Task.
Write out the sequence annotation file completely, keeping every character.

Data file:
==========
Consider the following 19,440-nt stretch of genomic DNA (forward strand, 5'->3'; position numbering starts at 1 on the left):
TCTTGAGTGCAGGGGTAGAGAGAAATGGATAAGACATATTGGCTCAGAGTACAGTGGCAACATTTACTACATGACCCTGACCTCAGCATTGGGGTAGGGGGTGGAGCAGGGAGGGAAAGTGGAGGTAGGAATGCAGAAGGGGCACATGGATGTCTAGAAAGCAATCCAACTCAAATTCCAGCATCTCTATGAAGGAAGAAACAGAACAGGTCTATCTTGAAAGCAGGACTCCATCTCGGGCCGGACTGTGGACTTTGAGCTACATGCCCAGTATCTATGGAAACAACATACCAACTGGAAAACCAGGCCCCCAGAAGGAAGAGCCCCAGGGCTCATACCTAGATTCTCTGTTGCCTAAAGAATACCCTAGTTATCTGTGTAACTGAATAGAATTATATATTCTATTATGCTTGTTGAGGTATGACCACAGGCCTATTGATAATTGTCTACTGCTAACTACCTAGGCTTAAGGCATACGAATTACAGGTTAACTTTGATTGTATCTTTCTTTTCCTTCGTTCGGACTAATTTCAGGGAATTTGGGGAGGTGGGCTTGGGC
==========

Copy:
Consider the following 19,440-nt stretch of genomic DNA (forward strand, 5'->3'; position numbering starts at 1 on the left):
TCTTGAGTGCAGGGGTAGAGAGAAATGGATAAGACATATTGGCTCAGAGTACAGTGGCAACATTTACTACATGACCCTGACCTCAGCATTGGGGTAGGGGGTGGAGCAGGGAGGGAAAGTGGAGGTAGGAATGCAGAAGGGGCACATGGATGTCTAGAAAGCAATCCAACTCAAATTCCAGCATCTCTATGAAGGAAGAAACAGAACAGGTCTATCTTGAAAGCAGGACTCCATCTCGGGCCGGACTGTGGACTTTGAGCTACATGCCCAGTATCTATGGAAACAACATACCAACTGGAAAACCAGGCCCCCAGAAGGAAGAGCCCCAGGGCTCATACCTAGATTCTCTGTTGCCTAAAGAATACCCTAGTTATCTGTGTAACTGAATAGAATTATATATTCTATTATGCTTGTTGAGGTATGACCACAGGCCTATTGATAATTGTCTACTGCTAACTACCTAGGCTTAAGGCATACGAATTACAGGTTAACTTTGATTGTATCTTTCTTTTCCTTCGTTCGGACTAATTTCAGGGAATTTGGGGAGGTGGGCTTGGGC